Against this backdrop, POLITICO has polled the pollsters to get their thoughts on using polling numbers to determine which candidates get access to the debate stage. The article's headline should be chilling to anyone following presidential politics: "Pollsters: Don't trust us to winnow GOP field - Networks' use of polls for debate entry comes at a time of increasing doubts about their accuracy."
Cliff Zukin, a professor of public policy and political science at Rutgers University, and the past president of the American Association for Public Opinion Research told POLITICO yesterday that "Polls are being used to do a job that they're really not intended for," and that "polling has become increasingly unreliable because Americans are harder to reach." His piece in the New York Times, "What's the Matter With Polling?" says election polling is "in near crisis."
"We are less sure how to conduct good survey research now than we were four years ago, and much less than eight years ago. And don't look for too much help in what the polling aggregation sites may be offering. They, too, have been falling further off the track of late. It's not their fault. They are only as good as the raw material they have to work with. In short, polls and pollsters are going to be less reliable. We may not even know when we're off base. What this means for 2016 is anybody's guess."
In the upcoming GOP debate, the debate access rules allow "rounding" of the polling result to the nearest whole percentage point. Seriously? This means that a candidate polling at 2.5 percent will make it onto the stage, but a candidate at 2.4 percent won't.
And as if allowing for "rounding" wasn't bad enough, there is a margin of error to take into consideration. POLITICO's Steven Shepard points out that "Jeb Bush, for example, is at 7 percent in this week's NBC News/Wall Street Journal poll, but the statistical margin of error means he's really between 1 and 14 percent." That's some range.
So this is exactly why it is unconscionable for the Commission on Presidential Debates to keep its current criteria that averages together surveys and only allows candidates above a certain threshold into the fall Presidential debates. If the CPD maintains this polling hurdle, then for as long as you live and as long as your children live, there will never be an Independent candidate on the debate stage.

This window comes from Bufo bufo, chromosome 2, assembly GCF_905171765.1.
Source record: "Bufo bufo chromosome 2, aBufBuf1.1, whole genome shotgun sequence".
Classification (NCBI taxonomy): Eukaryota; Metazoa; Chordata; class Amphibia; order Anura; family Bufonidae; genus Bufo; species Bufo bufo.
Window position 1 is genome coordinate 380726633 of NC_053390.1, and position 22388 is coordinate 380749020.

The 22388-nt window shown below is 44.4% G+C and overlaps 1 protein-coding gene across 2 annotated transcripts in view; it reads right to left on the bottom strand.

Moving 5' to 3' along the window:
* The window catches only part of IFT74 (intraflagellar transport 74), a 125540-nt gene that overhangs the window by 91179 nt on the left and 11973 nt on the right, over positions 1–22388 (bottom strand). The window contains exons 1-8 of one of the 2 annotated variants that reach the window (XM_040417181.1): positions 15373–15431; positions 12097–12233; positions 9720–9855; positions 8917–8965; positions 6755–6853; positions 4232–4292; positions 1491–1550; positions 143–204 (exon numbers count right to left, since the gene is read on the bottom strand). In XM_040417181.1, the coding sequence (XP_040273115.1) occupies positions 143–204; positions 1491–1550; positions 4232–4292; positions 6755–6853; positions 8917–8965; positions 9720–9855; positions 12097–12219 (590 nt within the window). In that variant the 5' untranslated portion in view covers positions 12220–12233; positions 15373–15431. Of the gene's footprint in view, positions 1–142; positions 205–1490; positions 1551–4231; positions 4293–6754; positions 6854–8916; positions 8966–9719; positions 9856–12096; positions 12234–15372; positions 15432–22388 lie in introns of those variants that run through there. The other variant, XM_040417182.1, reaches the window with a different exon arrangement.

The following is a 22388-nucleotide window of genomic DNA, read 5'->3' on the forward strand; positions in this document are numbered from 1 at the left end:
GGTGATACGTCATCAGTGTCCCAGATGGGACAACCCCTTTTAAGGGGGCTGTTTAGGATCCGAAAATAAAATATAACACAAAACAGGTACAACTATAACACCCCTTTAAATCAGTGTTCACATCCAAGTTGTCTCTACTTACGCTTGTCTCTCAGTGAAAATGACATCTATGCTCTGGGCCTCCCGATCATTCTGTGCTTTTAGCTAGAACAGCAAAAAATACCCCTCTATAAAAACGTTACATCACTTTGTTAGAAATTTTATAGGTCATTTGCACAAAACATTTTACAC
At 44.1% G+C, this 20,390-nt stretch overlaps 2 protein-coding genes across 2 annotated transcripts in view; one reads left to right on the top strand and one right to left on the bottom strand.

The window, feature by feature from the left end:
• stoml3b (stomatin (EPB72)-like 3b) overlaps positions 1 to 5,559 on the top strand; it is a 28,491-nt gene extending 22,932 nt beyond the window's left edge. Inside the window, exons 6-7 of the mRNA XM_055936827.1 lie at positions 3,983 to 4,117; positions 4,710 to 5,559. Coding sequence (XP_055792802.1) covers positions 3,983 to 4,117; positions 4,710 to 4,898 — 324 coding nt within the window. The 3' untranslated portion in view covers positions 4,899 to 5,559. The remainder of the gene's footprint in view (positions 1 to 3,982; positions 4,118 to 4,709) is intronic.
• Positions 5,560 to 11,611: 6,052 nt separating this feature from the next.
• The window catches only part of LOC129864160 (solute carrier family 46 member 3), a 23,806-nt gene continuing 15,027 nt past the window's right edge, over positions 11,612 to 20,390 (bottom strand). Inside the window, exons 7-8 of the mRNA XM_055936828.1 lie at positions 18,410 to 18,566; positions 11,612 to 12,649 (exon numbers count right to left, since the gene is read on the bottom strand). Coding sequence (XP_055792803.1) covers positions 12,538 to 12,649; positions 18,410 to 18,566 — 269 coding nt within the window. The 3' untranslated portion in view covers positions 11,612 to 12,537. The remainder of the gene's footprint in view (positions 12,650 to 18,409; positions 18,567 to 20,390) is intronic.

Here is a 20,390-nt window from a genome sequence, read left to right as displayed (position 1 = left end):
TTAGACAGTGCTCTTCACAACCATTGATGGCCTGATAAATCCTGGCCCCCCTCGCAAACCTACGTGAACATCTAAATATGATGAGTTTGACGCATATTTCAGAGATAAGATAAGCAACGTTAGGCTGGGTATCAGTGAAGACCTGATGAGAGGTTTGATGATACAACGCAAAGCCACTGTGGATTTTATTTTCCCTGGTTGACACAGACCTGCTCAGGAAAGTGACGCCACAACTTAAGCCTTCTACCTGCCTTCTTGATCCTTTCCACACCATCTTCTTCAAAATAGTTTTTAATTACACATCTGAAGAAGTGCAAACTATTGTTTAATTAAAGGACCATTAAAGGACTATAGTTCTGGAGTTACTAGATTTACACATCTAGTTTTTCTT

As we have seen with Republican candidates, getting on the main debate stage means everything.
Shepard reports: "Carly Fiorina was at 1 percent in polls before the Fox News debate and, after earning a place on the main stage at the CNN debate, rocketed to 11.5 percent in the current average."
The point is this: It's all about the debates.
The CPD is a privately funded organization run by the former head of the RNC and a former DNC and Clinton operative. They make
all the rules for who gets into the fall debates. The CPD is supposed to be a "non-partisan" group that makes "objective" rules, but the members are all Democratic and Republican Party insiders chosen by other party insiders.
Since 2000, they have used an unfair rule that forces Independent candidates to meet an impossible polling threshold only 7 weeks before the general election. No candidate who did not compete in a primary has scaled this barrier since the televised debates began in 1960. Not even Ross Perot would have met the criteria in 1992, when the Bush and Clinton campaigns both decided it was in their best interests to have Perot in the debates.
More than a year ago, the Directors of the CPD were presented with extensive evidence demonstrating that the margin of error in a three-way race for President would be 8 percent in a September poll taken just two months before the general election. Now, less than a year before the first debate will be held, with ballot access deadlines looming, the CPD has done nothing to Change the Rule.
Pollsters in yesterday's POLITICO story issued a "unanimous warning" not to trust polls for the purposes of determining debate access.
"It's like asking a scale that can only tell pounds to measure ounces," Zukin said. "They're just not that finely calibrated. ... I think polls can do a good job talking about tiers of candidates in name recognition. That's all that polls can do. But they can't tell the difference between Bobby Jindal, who's not in the debate, and Chris Christie, who is."
This is precisely why for over a year we have strongly encouraged the CPD to consider an alternative pathway (other than polling) for an Independent candidate to gain access to the debate stage next fall.
The time for the CPD to act is now: Open up the presidential debates. Make room for an independent voice. Admit what the rest of Americans - and now even the pollsters - already know: the current system of determining who gets on the debate stage isn't fair and it isn't working.